• Groove – Automates sales activities and lightens the administrative burden of sales. It also automates action items
  • Guru – Create, share and access data and within the sales workflow
  • Highspot – Combines content, customer engagement and knowledge sharing in multiple languages
  • InsideSales.com – Playbooks for sales to optimize sales interactions including appropriate contacts and triggers
  • Jiminny – A coaching tool to record, analyse, track and learn from your customer conversations to enable improvement and analytics
  • Klue – A competitor insight platform compiled from internal and external sources
  • Lead 411 – Company and employee contact information and triggers
  • Leadgenius – Scale your outbound by finding the right contacts and lists
  • LeadIQ – Targetted information on potential leads integrated with CRM
  • Lessonly – An eLearning solution including presentation, tracking and assignments. Purchased by Seismic in 2021
  • LinkedIn (Sales Navigator) – A professional networking and communication social media. LinkedIn is a part of Microsoft
  • Lusha – Identify a prospect’s e-mail and telephone number, especially in the USA. It acts as a browser extension
  • Mediafly – Create and enhance your presentations, including trackable links and analytics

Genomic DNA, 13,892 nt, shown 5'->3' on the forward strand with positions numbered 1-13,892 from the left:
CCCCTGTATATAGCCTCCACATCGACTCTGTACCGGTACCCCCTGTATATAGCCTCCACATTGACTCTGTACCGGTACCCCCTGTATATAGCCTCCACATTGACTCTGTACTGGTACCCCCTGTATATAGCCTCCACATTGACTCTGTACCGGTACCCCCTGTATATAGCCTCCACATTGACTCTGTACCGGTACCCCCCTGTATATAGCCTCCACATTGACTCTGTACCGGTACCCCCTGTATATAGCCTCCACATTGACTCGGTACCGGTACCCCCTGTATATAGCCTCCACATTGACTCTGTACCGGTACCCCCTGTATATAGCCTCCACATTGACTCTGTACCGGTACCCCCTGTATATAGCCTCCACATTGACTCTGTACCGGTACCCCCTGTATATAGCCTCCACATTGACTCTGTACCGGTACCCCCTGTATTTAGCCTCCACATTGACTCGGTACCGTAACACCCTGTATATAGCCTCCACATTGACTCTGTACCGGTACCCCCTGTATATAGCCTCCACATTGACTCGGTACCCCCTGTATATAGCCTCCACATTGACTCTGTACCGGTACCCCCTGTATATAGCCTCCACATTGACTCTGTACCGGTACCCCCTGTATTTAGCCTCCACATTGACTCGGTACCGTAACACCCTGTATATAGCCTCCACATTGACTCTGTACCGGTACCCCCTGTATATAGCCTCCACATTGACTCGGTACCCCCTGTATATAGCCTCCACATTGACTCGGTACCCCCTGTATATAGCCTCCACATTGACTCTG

• MindTickle – Identify the right sales behaviour and train the team on it
  • Observe – An analysis of your customers’ audio calls and text communication to derive sentiment signals
  • Outreach – Helps create and manage sales workflows and track them
  • SalesHood – A Learning Management System (LMS) that includes testing and tracking
  • SalesIntel – Helps you identify your prospects with buying intent and provides contact information
  • Seamless – Finds your prospects’ contact and LinkedIn information
  • Seismic – A content management platform that allows Marketing to create and customize sales-related material and for the sales team to discover and brand it for a particular engagement
  • Showpad – Sales content management, training and coaching in one. Track content usage by the customers as well
  • 6Sense – Uncovers buying behaviour and information based on web activity, which triggers for ABM efforts
  • Slintel – A market intelligence and buyer intent. Part of 6Sense now